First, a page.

Chapter 13: Air Raid Pearl Harbor!
This is the end of the Japanese Empire as we know it.
— Joe Rochefort
Around 7:20 Sunday morning, just as Rochefort was packing the car for a family picnic, a single-engine Japanese reconnaissance plane entered the bright, cloud-streaked airspace over Pearl Harbor. Launched earlier that morning from the heavy cruiser Chikuma, the plane circled as the pilot studied the ground below. He must have been astonished at the tranquil scene. The only thing that would have bothered him was the absence of carriers — as luck would have it, all three with the Pacific Fleet were on duty elsewhere.
Having seen all he needed to see, at precisely 7:35 the recon pilot radioed his report to the striking force, which quickly relayed the information to the Japanese planes now approaching Oahu from the north: "Enemy formation at anchor; nine battleships, one heavy cruiser, six light cruisers are in the harbor."
The dispatch was a calculated risk, requiring the pilot to break radio silence. Hawaii's defenders might have gotten a jump on the kido butai's rapidly nearing warplanes — now twenty minutes behind the Chikuma plane — if an alert or lucky radioman had picked up that transmission. The likeliest place where this could have happened was Rochefort's listening post at Heeia. His radiomen had their earphones on, but they were tuned to other frequencies. Hypo's Tex Biard, having just relieved fellow linguist Gilven Slonim, was still listening for the winds execute message, while Heeia's regular operators searched for messages in Japan's version of Morse code. They weren't listening for airplanes over Pearl Harbor.
"The transmissions by the Chikuma plane were quite brief and it would have been nothing short of [a] miracle had they been intercepted," Hypo cryptanalyst Tommy Dyer said later. "They were no doubt in code and very little if any traffic in the appropriate air-surface code had been intercepted."
There were other indications of trouble this morning. In the pre-dawn hours south of Oahu, officers on board the destroyer Ward noticed a peculiar object trailing the supply ship Antares, moving slowly toward the Pearl Harbor entrance. The Ward's captain, Lieutenant William Outerbridge, recognized it as a submarine. At 6:40 a.m., he ordered his gunners to open fire. They did, causing the sub to heel over and sink. Outerbridge did his best to alert Pearl. He radioed in a message — which started making its laborious way up the Navy's chain of command to Admiral Kimmel.
Twenty minutes later, Army privates Joseph L. Lockard and George E. Elliott were winding up their morning shift running the Opana mobile radar unit at Kahuku Point on the northern tip of Oahu, 230 feet above sea level. They were about to shut down when the two privates noticed a strange image on the oscilloscope. Lockard checked the machine and found nothing wrong with it. The blip was huge and closing fast on Oahu, leading the men to think "it must be a flight of some kind."
Bewildered by the spectacle, Elliott called the Army's Information Center at Fort Shafter. After negotiating his way through the switchboard, finally he reached Lieutenant Kermit Tyler, the pursuit officer and assistant to the controller on duty. Tyler knew something that Elliott and Lockard didn't: a flight of B-17 bombers was due in shortly from the U.S. mainland. Figuring they had picked up the B-17s, he told the two privates, "Well, don't worry about it."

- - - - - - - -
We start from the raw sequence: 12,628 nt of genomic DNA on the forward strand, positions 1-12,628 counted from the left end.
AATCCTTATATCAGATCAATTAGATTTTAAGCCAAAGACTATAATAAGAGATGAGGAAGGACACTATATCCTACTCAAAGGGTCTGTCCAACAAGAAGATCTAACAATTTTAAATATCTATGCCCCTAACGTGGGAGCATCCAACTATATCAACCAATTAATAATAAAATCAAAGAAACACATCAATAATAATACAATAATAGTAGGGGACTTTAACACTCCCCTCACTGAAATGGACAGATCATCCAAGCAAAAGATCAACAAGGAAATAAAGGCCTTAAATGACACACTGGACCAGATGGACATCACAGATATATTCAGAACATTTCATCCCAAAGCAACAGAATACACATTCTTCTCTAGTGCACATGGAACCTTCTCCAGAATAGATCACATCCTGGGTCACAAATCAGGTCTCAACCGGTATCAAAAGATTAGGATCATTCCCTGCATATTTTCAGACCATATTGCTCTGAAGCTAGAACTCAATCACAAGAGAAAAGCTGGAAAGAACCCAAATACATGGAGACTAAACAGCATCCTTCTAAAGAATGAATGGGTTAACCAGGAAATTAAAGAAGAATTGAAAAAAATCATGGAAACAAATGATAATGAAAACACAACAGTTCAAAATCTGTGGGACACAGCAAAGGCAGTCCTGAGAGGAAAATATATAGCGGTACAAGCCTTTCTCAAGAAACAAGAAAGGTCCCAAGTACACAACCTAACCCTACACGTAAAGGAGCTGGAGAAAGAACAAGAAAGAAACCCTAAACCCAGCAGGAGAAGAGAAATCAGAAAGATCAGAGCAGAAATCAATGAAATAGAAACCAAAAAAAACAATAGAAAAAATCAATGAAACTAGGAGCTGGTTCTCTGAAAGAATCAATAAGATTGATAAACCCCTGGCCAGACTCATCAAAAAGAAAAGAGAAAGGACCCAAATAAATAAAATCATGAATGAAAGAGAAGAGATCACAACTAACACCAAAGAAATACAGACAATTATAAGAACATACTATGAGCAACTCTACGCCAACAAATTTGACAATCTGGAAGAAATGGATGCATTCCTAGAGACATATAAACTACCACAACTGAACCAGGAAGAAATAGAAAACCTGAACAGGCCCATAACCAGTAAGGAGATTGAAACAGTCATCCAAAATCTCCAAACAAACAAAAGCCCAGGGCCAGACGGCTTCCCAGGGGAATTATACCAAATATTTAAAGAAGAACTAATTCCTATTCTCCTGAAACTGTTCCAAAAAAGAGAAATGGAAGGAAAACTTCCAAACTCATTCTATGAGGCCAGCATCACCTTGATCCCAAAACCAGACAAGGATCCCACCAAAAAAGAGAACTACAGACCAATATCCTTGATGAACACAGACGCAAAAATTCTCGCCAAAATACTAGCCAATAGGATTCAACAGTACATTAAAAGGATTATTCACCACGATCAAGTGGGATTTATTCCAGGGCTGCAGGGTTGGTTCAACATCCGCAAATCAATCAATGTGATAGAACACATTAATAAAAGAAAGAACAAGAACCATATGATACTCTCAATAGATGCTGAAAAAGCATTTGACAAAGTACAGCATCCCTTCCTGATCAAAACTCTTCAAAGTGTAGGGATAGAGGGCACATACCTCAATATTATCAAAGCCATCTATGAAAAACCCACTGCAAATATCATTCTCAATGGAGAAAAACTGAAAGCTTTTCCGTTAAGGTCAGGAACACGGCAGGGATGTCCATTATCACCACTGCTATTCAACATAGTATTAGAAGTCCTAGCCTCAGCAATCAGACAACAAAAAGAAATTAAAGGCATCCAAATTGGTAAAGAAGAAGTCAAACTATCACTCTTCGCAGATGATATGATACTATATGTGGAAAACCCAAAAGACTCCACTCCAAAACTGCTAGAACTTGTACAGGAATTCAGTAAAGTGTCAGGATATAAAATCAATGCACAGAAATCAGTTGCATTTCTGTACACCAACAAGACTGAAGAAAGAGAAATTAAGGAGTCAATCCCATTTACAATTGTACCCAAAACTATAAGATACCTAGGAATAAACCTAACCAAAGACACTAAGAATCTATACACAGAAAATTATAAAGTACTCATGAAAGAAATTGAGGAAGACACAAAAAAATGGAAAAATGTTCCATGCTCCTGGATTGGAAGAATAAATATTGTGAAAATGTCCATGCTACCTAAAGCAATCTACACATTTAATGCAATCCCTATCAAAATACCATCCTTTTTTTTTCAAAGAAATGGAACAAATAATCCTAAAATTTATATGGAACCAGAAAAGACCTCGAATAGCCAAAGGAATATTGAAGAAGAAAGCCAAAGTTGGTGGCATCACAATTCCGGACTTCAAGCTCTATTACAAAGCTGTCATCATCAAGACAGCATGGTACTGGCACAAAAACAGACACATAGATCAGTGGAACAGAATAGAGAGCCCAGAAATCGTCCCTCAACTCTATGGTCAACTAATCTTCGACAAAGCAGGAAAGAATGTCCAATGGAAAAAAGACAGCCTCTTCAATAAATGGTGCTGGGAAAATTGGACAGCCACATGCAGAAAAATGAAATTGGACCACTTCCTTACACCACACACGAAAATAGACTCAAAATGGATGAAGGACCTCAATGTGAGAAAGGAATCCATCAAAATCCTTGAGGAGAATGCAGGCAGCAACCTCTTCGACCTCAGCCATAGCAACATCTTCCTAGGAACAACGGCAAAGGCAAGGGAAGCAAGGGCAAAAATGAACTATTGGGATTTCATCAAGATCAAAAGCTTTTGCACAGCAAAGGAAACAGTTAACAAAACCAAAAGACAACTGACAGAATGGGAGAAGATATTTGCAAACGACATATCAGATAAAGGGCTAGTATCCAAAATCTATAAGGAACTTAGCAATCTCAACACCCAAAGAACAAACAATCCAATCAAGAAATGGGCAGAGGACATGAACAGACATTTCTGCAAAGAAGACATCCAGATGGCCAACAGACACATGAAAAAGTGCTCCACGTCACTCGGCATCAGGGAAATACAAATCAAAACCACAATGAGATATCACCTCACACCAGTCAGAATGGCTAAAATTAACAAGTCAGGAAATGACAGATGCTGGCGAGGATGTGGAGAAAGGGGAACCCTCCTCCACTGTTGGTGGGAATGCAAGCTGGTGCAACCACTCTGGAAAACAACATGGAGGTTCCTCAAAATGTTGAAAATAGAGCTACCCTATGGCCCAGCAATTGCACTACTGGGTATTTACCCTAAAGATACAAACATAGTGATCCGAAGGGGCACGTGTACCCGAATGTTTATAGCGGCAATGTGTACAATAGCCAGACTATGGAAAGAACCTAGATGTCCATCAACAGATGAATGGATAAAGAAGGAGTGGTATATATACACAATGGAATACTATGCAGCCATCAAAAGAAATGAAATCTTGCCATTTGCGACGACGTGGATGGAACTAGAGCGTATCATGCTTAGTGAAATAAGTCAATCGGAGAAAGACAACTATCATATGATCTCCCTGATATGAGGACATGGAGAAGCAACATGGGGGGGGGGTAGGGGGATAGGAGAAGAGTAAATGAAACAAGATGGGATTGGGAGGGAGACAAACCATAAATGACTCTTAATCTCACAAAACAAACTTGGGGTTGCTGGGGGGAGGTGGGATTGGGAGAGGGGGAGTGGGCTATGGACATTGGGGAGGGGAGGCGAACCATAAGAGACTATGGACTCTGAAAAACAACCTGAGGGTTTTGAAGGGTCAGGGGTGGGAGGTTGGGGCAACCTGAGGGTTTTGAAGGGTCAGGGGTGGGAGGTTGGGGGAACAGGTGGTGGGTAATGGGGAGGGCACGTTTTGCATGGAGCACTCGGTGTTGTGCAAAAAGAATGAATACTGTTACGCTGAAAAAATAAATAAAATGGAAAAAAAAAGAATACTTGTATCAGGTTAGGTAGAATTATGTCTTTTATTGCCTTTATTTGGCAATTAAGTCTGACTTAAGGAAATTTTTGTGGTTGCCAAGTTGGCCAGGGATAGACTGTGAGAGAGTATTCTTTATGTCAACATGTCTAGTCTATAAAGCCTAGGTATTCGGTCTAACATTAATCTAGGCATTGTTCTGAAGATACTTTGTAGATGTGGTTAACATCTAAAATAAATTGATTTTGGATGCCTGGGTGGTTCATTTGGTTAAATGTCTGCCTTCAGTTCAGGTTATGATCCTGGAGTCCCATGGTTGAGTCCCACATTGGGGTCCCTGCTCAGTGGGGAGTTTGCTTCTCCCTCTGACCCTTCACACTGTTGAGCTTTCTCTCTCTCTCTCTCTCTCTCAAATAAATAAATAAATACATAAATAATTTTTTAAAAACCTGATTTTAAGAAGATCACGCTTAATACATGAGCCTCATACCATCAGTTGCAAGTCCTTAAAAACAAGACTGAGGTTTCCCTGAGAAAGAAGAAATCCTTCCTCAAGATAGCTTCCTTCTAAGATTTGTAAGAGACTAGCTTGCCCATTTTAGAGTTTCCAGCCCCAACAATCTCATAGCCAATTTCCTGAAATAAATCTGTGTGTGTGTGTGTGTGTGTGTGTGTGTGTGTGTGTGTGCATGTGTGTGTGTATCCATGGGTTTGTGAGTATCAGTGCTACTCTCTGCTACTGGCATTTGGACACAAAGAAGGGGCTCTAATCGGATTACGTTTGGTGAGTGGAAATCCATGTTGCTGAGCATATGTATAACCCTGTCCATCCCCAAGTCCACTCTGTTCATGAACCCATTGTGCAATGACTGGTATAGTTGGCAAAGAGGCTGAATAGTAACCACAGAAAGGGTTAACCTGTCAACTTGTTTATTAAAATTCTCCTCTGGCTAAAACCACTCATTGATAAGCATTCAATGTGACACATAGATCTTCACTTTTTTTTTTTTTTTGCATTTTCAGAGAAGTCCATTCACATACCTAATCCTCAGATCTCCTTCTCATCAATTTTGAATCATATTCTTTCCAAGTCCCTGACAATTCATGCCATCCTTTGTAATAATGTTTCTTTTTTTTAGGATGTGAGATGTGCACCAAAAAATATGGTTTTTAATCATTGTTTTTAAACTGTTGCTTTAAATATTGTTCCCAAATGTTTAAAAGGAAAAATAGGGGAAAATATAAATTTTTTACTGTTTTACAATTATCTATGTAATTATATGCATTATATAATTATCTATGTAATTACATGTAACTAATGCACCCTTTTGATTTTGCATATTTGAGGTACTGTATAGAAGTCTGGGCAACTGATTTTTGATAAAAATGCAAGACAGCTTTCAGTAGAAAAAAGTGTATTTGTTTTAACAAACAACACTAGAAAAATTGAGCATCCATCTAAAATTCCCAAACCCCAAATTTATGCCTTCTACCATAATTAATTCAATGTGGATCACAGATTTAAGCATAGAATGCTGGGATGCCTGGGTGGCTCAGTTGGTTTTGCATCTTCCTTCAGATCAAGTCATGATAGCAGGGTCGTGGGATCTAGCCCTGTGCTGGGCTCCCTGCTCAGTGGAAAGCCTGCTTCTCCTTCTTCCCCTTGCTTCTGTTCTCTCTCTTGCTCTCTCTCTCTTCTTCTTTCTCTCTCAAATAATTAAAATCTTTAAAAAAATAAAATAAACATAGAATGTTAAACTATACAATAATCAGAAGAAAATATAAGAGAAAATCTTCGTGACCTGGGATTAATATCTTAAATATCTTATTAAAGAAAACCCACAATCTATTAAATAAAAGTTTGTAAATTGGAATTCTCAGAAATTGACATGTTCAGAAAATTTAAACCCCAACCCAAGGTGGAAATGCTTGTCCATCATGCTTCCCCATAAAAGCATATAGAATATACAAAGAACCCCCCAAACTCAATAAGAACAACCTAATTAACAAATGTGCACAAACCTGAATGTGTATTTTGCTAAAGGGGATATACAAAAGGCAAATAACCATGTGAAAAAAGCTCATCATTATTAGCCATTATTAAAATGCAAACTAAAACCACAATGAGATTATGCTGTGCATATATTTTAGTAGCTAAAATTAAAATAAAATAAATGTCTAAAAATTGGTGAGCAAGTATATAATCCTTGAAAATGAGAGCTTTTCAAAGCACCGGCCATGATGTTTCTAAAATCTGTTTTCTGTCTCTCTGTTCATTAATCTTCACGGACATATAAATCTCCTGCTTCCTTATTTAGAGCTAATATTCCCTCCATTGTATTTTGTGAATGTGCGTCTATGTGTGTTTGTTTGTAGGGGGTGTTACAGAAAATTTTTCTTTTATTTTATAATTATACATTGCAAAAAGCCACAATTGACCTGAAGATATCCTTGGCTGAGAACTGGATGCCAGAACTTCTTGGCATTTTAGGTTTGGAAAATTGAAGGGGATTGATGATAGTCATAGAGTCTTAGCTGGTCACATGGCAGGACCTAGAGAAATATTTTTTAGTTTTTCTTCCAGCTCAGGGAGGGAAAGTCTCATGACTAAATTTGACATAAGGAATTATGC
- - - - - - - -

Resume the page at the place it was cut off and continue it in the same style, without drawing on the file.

* * *
The Rocheforts were slow getting started Sunday morning. After several grueling weekends spent in the basement or near the phone at home, Rochefort had decided to give himself and his family a holiday. He thought he'd take everyone — Fay, Janet, and Cora — on an outing as far from the basement as they could get. Fay had already packed up the steaks, and Joe had loaded the cooler in their old 1937 Buick. But Joe lagged behind. "I had a premonition that something was wrong," he said later.
Ten miles away at Pearl Harbor, the Navy yard was slowly coming to life. A day off for most military personnel, Sunday was a workday at Hypo. In the basement of the admin building, Tommy Dyer was finishing an unusually long twenty-four-hour stint, the result of rearranging his schedule so he could attend his son's piano recital Friday. Nearby were Captain Lasswell and Radioman First Class Tony Ethier. Scheduled for basement duty at 8 a.m. were Ham Wright and John Williams, now finishing breakfast at the submarine base wardroom, about a mile away.
Across the harbor on Battleship Row — a gleaming spectacle of steel stretching along the southern bank of Ford Island — officers and men on board the huge warships awaited Sunday morning colors. Bands on each ship were poised to play the "Star Spangled Banner." On board the California, Seaman Second Class Mike Palchefsky, a trumpeter with the ship's twenty-member band, stood in formation. "We were getting ready to play," he recalled. "We were waiting for the signal which was a flag being hoisted on the Pennsylvania, way out in the dry dock."
The flag was never hoisted. "As we were standing waiting for the signal, we heard this sound of many engines, sounds I hadn't heard before," Palchefsky said. "So, we're looking around and we look up and the noise gets louder and right out of the clouds comes this Japanese dive bomber." Moments later, "a bomb fell out of the plane and landed right on Ford Island," said Palchefsky, who had just witnessed the kido butai's first strike against Pearl Harbor, officially timed at 7:55 a.m. "Everything happened in a matter of seconds," Palchefsky remembered. "I just took off."
Excerpted from Joe Rochefort's War: The Odyssey of the Codebreaker Who Outwitted Yamamoto at Midway by Elliot Carlson by permission from the Naval Institute Press. Copyright 2011 Elliot Carlson. All rights reserved